What is Malolactic Fermentation?
Published by Tamara Harrison - 27th May 2019
Have you ever wondered how some wines have a creamy taste? It’s the process of Malolactic Fermentation. Talented WA winemaker Cathy Howard from Boots & All loves sharing her wine knowledge with us, she’s previously touched on “What is a Vigneron?” and now she is back with Malolactic Fermentation.
Malolactic Fermentation (AKA ‘MLF’ or ‘malo’ in winemaker speak) is the process that gives both red and white wines a richer and creamier texture.
MLF is the step in the winemaking process which almost all red wines and some whites, such as Chardonnay, go through after the alcoholic ferment is complete. It is keeping me busy in the winery right now, as I spend a lot of time warming tanks and barrels of wine to keep them all at 18 to 20 degrees.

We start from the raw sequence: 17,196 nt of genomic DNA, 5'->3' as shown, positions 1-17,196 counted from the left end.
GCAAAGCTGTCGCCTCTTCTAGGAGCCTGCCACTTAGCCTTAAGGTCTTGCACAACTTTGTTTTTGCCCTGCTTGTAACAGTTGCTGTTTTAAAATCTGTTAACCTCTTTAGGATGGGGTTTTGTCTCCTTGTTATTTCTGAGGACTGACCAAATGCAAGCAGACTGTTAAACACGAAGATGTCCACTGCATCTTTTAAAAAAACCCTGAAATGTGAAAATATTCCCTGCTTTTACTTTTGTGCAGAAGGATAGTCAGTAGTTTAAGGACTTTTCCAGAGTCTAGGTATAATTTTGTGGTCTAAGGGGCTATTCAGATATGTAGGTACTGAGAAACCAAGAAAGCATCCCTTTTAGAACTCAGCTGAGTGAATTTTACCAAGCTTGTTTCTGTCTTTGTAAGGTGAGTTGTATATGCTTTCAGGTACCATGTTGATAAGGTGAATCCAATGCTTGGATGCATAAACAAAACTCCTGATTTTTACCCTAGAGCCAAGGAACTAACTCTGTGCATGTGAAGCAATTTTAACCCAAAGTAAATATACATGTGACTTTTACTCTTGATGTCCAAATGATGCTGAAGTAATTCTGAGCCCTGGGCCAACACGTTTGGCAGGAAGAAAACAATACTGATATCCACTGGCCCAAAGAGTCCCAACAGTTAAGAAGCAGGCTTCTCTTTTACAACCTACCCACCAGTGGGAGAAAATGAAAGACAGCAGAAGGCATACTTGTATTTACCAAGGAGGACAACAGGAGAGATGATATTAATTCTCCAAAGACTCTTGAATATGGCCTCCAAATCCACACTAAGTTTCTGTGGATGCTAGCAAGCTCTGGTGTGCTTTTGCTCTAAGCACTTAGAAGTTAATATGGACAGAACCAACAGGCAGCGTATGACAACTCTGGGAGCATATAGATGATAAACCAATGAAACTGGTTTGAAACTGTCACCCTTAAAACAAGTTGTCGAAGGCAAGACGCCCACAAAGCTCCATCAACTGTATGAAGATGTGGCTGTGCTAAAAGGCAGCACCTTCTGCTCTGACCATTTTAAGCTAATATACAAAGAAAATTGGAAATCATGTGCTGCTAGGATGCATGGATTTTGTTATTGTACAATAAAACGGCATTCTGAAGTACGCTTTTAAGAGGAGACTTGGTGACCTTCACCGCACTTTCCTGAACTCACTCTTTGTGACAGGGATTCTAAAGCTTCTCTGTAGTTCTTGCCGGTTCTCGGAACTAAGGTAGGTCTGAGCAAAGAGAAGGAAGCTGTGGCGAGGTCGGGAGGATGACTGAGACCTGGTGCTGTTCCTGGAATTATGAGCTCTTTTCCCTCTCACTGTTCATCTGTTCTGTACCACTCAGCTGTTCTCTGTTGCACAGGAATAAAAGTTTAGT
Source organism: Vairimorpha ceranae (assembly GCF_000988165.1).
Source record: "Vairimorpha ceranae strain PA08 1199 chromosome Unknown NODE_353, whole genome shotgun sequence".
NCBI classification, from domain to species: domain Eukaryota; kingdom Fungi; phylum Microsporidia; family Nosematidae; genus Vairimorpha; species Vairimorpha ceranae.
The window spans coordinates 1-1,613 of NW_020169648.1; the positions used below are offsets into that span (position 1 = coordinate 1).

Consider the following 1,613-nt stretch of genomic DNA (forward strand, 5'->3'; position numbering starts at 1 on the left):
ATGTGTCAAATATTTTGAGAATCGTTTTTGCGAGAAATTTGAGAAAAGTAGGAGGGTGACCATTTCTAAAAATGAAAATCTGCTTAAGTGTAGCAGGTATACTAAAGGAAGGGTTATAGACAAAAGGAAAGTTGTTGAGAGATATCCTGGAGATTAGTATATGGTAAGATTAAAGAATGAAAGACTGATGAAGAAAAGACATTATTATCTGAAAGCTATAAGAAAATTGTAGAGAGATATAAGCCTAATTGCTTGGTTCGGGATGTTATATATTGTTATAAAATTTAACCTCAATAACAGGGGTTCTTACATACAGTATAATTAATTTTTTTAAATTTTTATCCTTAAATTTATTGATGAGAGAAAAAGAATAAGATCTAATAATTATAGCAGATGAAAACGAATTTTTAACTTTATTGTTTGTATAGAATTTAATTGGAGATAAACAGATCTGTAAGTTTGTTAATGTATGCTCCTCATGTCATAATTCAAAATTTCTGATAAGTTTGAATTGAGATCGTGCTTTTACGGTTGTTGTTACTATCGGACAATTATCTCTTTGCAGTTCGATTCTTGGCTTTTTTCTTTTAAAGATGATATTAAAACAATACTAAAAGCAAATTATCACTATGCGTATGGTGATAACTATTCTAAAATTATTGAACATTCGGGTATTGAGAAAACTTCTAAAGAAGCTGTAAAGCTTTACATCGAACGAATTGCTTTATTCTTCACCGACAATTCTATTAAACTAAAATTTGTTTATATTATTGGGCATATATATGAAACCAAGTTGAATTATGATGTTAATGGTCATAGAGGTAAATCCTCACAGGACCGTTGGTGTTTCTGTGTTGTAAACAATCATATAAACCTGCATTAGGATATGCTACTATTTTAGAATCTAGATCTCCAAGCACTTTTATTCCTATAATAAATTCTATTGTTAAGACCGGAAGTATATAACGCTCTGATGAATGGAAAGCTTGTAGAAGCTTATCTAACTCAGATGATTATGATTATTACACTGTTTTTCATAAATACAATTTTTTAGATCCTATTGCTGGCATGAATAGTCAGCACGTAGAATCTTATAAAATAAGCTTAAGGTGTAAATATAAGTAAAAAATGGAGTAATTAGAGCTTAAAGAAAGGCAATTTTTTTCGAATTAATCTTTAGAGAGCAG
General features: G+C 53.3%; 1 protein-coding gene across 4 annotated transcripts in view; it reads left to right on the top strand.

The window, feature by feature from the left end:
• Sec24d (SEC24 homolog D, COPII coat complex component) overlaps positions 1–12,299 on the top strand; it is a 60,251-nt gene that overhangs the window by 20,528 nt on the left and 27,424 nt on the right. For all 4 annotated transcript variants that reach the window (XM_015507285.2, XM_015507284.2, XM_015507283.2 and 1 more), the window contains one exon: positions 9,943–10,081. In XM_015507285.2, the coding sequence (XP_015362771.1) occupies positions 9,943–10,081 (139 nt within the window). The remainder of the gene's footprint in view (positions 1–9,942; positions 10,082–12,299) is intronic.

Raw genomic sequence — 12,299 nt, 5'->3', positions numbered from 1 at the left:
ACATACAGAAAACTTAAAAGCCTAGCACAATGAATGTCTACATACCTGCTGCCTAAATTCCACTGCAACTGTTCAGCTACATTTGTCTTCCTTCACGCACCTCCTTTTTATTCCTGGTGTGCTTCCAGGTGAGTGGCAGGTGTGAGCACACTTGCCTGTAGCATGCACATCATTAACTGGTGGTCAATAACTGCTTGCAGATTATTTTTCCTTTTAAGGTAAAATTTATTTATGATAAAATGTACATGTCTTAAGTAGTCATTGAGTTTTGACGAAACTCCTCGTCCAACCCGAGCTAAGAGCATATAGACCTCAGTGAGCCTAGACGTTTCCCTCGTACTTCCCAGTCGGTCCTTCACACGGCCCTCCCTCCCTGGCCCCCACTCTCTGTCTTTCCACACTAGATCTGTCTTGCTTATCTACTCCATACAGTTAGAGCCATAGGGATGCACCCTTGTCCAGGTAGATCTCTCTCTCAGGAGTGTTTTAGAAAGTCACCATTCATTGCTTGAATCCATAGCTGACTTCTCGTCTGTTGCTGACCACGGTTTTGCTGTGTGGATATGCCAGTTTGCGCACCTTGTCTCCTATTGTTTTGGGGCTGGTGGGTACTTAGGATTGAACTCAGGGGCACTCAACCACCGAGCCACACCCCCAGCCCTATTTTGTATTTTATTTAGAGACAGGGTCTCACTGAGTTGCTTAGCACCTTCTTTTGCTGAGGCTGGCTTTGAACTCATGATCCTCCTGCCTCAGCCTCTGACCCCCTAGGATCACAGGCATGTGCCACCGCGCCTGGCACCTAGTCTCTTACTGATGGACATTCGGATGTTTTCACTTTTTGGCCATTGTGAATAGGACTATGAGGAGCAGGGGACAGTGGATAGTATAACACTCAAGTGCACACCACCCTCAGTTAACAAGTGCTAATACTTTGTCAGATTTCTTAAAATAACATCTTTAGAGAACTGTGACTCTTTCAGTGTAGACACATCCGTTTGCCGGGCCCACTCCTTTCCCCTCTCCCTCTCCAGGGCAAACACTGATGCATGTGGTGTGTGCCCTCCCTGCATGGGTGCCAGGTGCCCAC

Malic acid is a tart, sour tasting acid (think about biting into a fresh granny smith apple), whereas lactic acid is a soft, creamy tasting acid (think about taking a sip of milk). Bacteria carry out the fermentation, consuming the malic acid and producing lactic acid. This process ensures the wine tastes softer, smoother, and less acidic.
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